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"Anonymous" File-Sharing Darknet Ruled Illegal By German Court 285

Posted by timothy
from the your-virtual-papers-please dept.
An anonymous reader writes "A court in Hamburg, Germany, has granted an injunction against a user of the anonymous and encrypted file-sharing network RetroShare. RetroShare users exchange data through encrypted transfers and the network setup ensures that the true sender of the file is always obfuscated. The court, however, has now ruled that RetroShare users who act as an exit node are liable for the encrypted traffic that's sent by others."
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"Anonymous" File-Sharing Darknet Ruled Illegal By German Court

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  • What's next? (Score:5, Informative)

    by Hentes (2461350) on Friday November 23, 2012 @09:13PM (#42078547)

    Germany declares Tor illegal?

  • by Sique (173459) on Friday November 23, 2012 @09:28PM (#42078629) Homepage
    ... This is no legal precedent, as in German law, there is no precedent. Another court can rule completely differently, and Hamburg has some fame for ruling quite strongly in favor of big media conglomerates and contrary to the interest of the internet users. Only if the highest court in Germany, either the Bundesgerichtshof (Federal High Court) or the Bundesverfassungsgericht (Federal Constitutional Court) rule, it sets legal precedent.
  • by gtirloni (1531285) on Friday November 23, 2012 @09:58PM (#42078833)
    On the contrary, someone please make sure these people hear about it. Only then will the nonsense stop.
  • by westlake (615356) on Friday November 23, 2012 @10:09PM (#42078875)

    That's because an IP address is not a human being when it comes to matters of law.

    The decisions of a US district court can't be expected to carry much weight in Germany.

    On 12 May 2010, the Bundesgerichtshof (Federal Supreme Court - BGH) granted an injunction to a music rights marketing company against the private operator of a WLAN under contributory negligence rules.

    The BGH agreed that the plaintiff had no civil law entitlement to damages for breach of copyright by the defendant, either as perpetrator or participant, since it had not been proved that the defendant had shared the music himself or deliberately helped a third party to do so. There was every reason to assume that the person to whom an IP address had been allocated would be responsible for an infringement committed from that address. However, in this case, this assumption had been credibly refuted by the defendant's claim that he had been on holiday when the offence was committed. Neither had he intentionally participated in an infringement by a third party.

    However, under contributory negligence rules, the BGH found the WLAN owner liable for failing to prevent a protected work from being made available to the public (Art. 19a of the Urheberrechtsgesetz - Copyright Act). By operating a WLAN that was not sufficiently secure, the defendant had wilfully and, with sufficient causality, contributed to this infringement and failed to meet his duty of due diligence in this respect. Even private individuals - if only in their own interest to protect their data - could be expected to verify whether their WLAN was sufficiently secure to prevent its misuse by third parties standing outside.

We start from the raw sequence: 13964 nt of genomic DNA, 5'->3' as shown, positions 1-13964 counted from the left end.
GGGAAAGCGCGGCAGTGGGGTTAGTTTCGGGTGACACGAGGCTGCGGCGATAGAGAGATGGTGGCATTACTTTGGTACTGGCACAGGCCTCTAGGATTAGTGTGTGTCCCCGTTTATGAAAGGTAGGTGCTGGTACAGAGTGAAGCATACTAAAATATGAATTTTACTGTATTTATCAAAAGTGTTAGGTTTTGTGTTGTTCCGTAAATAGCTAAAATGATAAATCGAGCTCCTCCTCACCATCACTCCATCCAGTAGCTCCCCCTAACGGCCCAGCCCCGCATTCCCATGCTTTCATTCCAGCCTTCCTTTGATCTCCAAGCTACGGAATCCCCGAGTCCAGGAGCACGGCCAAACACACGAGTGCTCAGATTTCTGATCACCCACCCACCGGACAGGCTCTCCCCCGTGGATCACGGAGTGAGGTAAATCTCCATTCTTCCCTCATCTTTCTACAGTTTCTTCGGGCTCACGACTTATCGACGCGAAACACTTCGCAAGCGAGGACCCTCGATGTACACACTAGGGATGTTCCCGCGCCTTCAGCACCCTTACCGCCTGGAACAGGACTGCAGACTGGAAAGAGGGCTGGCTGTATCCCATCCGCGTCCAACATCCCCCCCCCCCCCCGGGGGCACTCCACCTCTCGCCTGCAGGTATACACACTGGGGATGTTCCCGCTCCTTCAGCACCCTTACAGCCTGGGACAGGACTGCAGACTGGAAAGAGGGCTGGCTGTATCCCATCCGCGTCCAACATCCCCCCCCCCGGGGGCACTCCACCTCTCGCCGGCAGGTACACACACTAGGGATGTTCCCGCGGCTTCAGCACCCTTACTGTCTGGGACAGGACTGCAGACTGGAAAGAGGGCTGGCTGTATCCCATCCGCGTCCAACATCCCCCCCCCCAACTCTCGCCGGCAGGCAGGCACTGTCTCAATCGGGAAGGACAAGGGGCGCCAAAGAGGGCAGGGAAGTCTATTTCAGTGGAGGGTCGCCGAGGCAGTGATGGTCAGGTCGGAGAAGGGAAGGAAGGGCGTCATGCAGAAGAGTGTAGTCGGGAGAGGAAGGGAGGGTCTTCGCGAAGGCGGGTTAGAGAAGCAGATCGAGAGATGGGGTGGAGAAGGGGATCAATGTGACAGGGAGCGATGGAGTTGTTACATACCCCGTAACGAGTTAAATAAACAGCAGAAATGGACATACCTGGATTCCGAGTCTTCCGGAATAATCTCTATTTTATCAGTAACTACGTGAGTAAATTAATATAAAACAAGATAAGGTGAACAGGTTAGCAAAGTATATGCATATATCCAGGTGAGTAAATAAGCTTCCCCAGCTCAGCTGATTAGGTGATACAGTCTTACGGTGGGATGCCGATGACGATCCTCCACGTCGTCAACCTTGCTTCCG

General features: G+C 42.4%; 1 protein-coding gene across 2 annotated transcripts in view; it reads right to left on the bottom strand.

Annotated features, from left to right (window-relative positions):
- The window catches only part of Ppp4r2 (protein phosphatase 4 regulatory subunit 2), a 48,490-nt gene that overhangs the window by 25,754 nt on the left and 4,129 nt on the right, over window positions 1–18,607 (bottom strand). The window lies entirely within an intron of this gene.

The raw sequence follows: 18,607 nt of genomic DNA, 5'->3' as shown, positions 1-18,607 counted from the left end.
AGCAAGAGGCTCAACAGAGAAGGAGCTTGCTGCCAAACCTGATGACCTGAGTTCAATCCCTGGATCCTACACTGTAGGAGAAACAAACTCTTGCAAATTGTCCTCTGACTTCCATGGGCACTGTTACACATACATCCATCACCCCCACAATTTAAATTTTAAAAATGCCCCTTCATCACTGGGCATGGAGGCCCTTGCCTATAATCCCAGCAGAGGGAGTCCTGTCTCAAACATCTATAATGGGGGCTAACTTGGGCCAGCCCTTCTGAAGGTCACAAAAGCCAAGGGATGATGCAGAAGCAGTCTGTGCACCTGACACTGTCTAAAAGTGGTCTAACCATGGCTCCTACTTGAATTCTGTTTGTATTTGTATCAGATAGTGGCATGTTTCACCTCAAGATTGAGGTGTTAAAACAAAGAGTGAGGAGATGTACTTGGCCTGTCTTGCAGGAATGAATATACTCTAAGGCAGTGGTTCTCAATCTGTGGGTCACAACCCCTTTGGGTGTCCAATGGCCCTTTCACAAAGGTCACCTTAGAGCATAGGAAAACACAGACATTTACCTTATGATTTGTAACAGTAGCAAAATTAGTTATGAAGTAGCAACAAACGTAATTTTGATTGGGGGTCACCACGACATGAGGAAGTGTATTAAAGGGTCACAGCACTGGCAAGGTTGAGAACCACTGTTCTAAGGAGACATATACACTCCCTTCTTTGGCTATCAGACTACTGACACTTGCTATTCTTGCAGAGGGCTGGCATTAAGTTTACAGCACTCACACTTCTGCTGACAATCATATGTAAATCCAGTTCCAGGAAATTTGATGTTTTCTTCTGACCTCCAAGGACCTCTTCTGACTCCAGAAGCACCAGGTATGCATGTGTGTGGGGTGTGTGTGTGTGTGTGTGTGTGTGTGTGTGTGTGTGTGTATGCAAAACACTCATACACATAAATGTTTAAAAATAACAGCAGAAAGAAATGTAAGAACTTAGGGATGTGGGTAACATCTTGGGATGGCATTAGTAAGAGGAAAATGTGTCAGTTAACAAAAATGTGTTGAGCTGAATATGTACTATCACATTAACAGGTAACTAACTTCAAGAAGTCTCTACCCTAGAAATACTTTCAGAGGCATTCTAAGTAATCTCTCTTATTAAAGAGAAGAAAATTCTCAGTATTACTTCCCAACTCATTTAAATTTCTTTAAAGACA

BGH Finds WLAN Operator Liable [coe.int]

    [2010]

    TorrentFreak, to, to its credit, posted this link as an Update to its original story.

  • Need to know (Score:5, Informative)

    by Tom (822) on Friday November 23, 2012 @11:05PM (#42079141) Homepage Journal

    Two things you need to know:

    One, this particular court (and I know it well, this is my home city) is being ridiculed throughout Germany and its judgement are routinely reversed by the higher courts. It does cause trouble, but it is an outlier, not the norm.

    And that is important because Germany follows the CIVIL law system, not the common law system - courts do not set precedents, other courts will interpret the law, not whatever some court elsewhere decided. And the so-called "flying court", a system where you can choose which court to sue in if you can reason why the case falls into its jurisdiction - easy for Internet-related cases to do - has been dramatically culled back this year, with more and more courts not accepting the easy arguments anymore.

    So, in essence, this is one court well-known for being crazy. Still unfortunate, but not half as consequential as the summary makes you believe.

  • liability (Score:0, Informative)

    by Anonymous Coward on Friday November 23, 2012 @11:23PM (#42079241)

    That German ruling was inconsistent with the US ruling that ISP's are not responsible for user content.

  • by dissy (172727) on Saturday November 24, 2012 @12:43AM (#42079635)

    But darknets aren't illegal in the US anyway. We are talking about Germany here.

  • by maxwell demon (590494) on Saturday November 24, 2012 @01:10AM (#42079751) Journal

    Yes, it is. In the older times, moderation was a two-step process: First you chose the moderation, then you pressed a button to submit it. That way, when you mis-clicked (and honestly, it happens to everyone from time to time), you could correct your mistake before submitting the moderation. Now moderation goes into effect immediately when you click. No chance to fix mistakes.

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